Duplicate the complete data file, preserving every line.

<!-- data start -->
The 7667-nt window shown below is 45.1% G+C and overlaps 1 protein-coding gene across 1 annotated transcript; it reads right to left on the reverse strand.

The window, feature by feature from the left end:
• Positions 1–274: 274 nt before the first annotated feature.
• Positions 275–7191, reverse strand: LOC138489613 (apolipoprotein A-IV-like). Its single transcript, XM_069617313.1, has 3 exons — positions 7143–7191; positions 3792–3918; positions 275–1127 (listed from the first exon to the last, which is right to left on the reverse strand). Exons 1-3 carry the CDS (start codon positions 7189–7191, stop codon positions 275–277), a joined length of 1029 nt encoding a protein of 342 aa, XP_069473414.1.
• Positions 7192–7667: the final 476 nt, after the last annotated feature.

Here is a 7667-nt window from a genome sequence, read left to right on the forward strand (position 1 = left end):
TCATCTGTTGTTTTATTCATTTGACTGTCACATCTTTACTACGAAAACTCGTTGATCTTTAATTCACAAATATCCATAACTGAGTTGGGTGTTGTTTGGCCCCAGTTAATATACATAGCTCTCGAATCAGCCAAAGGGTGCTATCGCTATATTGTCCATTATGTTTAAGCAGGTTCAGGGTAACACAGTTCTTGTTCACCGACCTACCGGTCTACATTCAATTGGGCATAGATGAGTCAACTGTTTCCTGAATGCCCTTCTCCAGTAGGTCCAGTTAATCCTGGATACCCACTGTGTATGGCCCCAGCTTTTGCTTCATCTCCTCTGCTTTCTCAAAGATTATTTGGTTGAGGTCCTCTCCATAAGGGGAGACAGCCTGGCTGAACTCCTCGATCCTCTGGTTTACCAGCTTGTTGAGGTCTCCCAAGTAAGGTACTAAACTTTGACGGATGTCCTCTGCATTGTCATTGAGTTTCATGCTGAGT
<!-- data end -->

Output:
The 7667-nt window shown below is 45.1% G+C and overlaps 1 protein-coding gene across 1 annotated transcript; it reads right to left on the reverse strand.

The window, feature by feature from the left end:
• Positions 1–274: 274 nt before the first annotated feature.
• Positions 275–7191, reverse strand: LOC138489613 (apolipoprotein A-IV-like). Its single transcript, XM_069617313.1, has 3 exons — positions 7143–7191; positions 3792–3918; positions 275–1127 (listed from the first exon to the last, which is right to left on the reverse strand). Exons 1-3 carry the CDS (start codon positions 7189–7191, stop codon positions 275–277), a joined length of 1029 nt encoding a protein of 342 aa, XP_069473414.1.
• Positions 7192–7667: the final 476 nt, after the last annotated feature.

Here is a 7667-nt window from a genome sequence, read left to right on the forward strand (position 1 = left end):
TCATCTGTTGTTTTATTCATTTGACTGTCACATCTTTACTACGAAAACTCGTTGATCTTTAATTCACAAATATCCATAACTGAGTTGGGTGTTGTTTGGCCCCAGTTAATATACATAGCTCTCGAATCAGCCAAAGGGTGCTATCGCTATATTGTCCATTATGTTTAAGCAGGTTCAGGGTAACACAGTTCTTGTTCACCGACCTACCGGTCTACATTCAATTGGGCATAGATGAGTCAACTGTTTCCTGAATGCCCTTCTCCAGTAGGTCCAGTTAATCCTGGATACCCACTGTGTATGGCCCCAGCTTTTGCTTCATCTCCTCTGCTTTCTCAAAGATTATTTGGTTGAGGTCCTCTCCATAAGGGGAGACAGCCTGGCTGAACTCCTCGATCCTCTGGTTTACCAGCTTGTTGAGGTCTCCCAAGTAAGGTACTAAACTTTGACGGATGTCCTCTGCATTGTCATTGAGTTTCATGCTGAGT